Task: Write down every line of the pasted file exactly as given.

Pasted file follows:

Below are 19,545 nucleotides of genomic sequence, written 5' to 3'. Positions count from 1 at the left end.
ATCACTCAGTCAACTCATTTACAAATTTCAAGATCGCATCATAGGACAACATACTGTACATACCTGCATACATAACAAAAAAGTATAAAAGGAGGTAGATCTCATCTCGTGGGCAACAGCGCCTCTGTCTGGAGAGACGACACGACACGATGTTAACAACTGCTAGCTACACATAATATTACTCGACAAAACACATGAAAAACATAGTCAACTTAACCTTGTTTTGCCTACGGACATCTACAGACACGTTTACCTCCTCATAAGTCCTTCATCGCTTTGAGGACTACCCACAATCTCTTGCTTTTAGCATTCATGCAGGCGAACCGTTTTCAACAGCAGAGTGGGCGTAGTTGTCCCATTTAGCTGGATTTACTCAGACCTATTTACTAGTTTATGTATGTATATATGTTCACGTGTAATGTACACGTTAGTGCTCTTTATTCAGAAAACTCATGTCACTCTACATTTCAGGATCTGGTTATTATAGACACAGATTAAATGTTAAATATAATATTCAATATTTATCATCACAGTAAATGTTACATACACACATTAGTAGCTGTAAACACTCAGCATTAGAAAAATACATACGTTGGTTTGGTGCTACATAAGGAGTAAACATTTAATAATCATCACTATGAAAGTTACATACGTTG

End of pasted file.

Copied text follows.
Below are 19,545 nucleotides of genomic sequence, written 5' to 3'. Positions count from 1 at the left end.
ATCACTCAGTCAACTCATTTACAAATTTCAAGATCGCATCATAGGACAACATACTGTACATACCTGCATACATAACAAAAAAGTATAAAAGGAGGTAGATCTCATCTCGTGGGCAACAGCGCCTCTGTCTGGAGAGACGACACGACACGATGTTAACAACTGCTAGCTACACATAATATTACTCGACAAAACACATGAAAAACATAGTCAACTTAACCTTGTTTTGCCTACGGACATCTACAGACACGTTTACCTCCTCATAAGTCCTTCATCGCTTTGAGGACTACCCACAATCTCTTGCTTTTAGCATTCATGCAGGCGAACCGTTTTCAACAGCAGAGTGGGCGTAGTTGTCCCATTTAGCTGGATTTACTCAGACCTATTTACTAGTTTATGTATGTATATATGTTCACGTGTAATGTACACGTTAGTGCTCTTTATTCAGAAAACTCATGTCACTCTACATTTCAGGATCTGGTTATTATAGACACAGATTAAATGTTAAATATAATATTCAATATTTATCATCACAGTAAATGTTACATACACACATTAGTAGCTGTAAACACTCAGCATTAGAAAAATACATACGTTGGTTTGGTGCTACATAAGGAGTAAACATTTAATAATCATCACTATGAAAGTTACATACGTTG